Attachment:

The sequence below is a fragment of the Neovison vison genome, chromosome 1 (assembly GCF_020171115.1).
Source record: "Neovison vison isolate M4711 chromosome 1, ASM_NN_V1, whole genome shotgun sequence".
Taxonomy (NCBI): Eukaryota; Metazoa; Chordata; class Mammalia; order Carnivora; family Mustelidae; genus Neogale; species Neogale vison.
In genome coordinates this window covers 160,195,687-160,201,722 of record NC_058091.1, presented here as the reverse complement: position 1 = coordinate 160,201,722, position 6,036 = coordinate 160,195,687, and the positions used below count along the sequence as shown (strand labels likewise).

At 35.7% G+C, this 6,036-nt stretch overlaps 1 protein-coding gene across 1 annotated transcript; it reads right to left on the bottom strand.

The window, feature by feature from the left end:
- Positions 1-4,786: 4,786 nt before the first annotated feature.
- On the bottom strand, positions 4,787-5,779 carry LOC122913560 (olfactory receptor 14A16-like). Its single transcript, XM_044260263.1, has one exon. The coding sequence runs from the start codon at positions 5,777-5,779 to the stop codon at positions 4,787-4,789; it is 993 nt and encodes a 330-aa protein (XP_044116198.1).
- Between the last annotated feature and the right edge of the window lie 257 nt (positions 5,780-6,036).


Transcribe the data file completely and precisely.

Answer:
The sequence below is a fragment of the Neovison vison genome, chromosome 1 (assembly GCF_020171115.1).
Source record: "Neovison vison isolate M4711 chromosome 1, ASM_NN_V1, whole genome shotgun sequence".
Taxonomy (NCBI): Eukaryota; Metazoa; Chordata; class Mammalia; order Carnivora; family Mustelidae; genus Neogale; species Neogale vison.
In genome coordinates this window covers 160,195,687-160,201,722 of record NC_058091.1, presented here as the reverse complement: position 1 = coordinate 160,201,722, position 6,036 = coordinate 160,195,687, and the positions used below count along the sequence as shown (strand labels likewise).

At 35.7% G+C, this 6,036-nt stretch overlaps 1 protein-coding gene across 1 annotated transcript; it reads right to left on the bottom strand.

The window, feature by feature from the left end:
- Positions 1-4,786: 4,786 nt before the first annotated feature.
- On the bottom strand, positions 4,787-5,779 carry LOC122913560 (olfactory receptor 14A16-like). Its single transcript, XM_044260263.1, has one exon. The coding sequence runs from the start codon at positions 5,777-5,779 to the stop codon at positions 4,787-4,789; it is 993 nt and encodes a 330-aa protein (XP_044116198.1).
- Between the last annotated feature and the right edge of the window lie 257 nt (positions 5,780-6,036).